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SA conservation NGOs are reducing our carbon footprints

Global society’s dependency on fossil fuel-based energy has resulted in whole economies being carbon dependent, which, together with land-use change and deforestation, are key factors in promoting human-induced climate change. South Africa is one of the most carbon intensive countries in the world owing to our economic dependency on energy sourced from coal-fired power stations. While global warming resulting in climate change is one of the most critical environmental challenges that communities across the globe are experiencing, understanding these contributions to greenhouse gas emissions presents an opportunity for transforming the way we do things.

The South African government has set a target to reduce our carbon emissions by 34% against 1990 levels by 2020 and 42% by 2025. In order contribute to this goal, the Climate Action Partnership (CAP) is working with government, business, civil society and schools to create awareness around mitigating climate change by reducing carbon emissions, and supporting these sectors in adapting to the predicted impacts it will have.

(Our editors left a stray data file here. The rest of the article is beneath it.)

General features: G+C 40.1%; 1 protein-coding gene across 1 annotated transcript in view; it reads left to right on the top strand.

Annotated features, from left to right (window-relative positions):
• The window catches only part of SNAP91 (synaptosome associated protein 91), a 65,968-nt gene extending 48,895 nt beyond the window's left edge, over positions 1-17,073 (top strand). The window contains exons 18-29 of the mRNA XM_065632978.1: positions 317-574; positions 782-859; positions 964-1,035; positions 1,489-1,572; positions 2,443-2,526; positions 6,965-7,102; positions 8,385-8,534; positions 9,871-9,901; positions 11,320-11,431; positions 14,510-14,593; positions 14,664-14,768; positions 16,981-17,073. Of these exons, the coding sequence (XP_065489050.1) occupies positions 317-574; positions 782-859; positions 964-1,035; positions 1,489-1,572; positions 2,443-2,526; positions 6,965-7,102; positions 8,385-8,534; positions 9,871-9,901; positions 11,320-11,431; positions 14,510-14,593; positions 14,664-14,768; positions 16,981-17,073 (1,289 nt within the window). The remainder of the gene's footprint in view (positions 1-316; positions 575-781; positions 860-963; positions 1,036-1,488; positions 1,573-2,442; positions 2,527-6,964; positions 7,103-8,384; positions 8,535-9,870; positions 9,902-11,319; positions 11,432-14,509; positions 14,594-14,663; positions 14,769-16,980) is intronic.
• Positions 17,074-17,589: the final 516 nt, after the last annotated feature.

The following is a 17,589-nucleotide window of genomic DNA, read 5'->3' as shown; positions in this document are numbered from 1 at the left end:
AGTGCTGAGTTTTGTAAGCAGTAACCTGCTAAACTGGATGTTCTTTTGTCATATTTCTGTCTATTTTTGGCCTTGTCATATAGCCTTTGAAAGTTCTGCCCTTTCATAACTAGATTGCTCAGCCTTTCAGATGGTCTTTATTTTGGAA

Climate Action Partnership carbon footprint calculator
One of the tools which we have created to support this is the CAP carbon footprint calculator. The carbon calculator is developed for individuals who would like to get an idea of the quantity of carbon emissions they produce during their daily activities over the course of a year, thus providing an indication of where there is scope for reductions.
CAP partner organizations
At an organisational level, CAP encourages our partner organisations and associates to conduct a carbon audit as a first step to identifying the source of these emissions. We will look at some of the approaches taken by CAP and its partners to reduce our footprints that can also be applied to other working environments.

The biggest carbon emitter in most office-based organisations is the travel component for meetings, together with employee commutes to work. For out–of-town meetings, CAP and its partners use teleconferencing facilities extensively and when deemed necessary, plans multiple meetings at that location minimising travel. To further reduce our footprint, we use lift clubs and bicycles as much as possible to get to work.

Energy, water and waste efficiency and reduction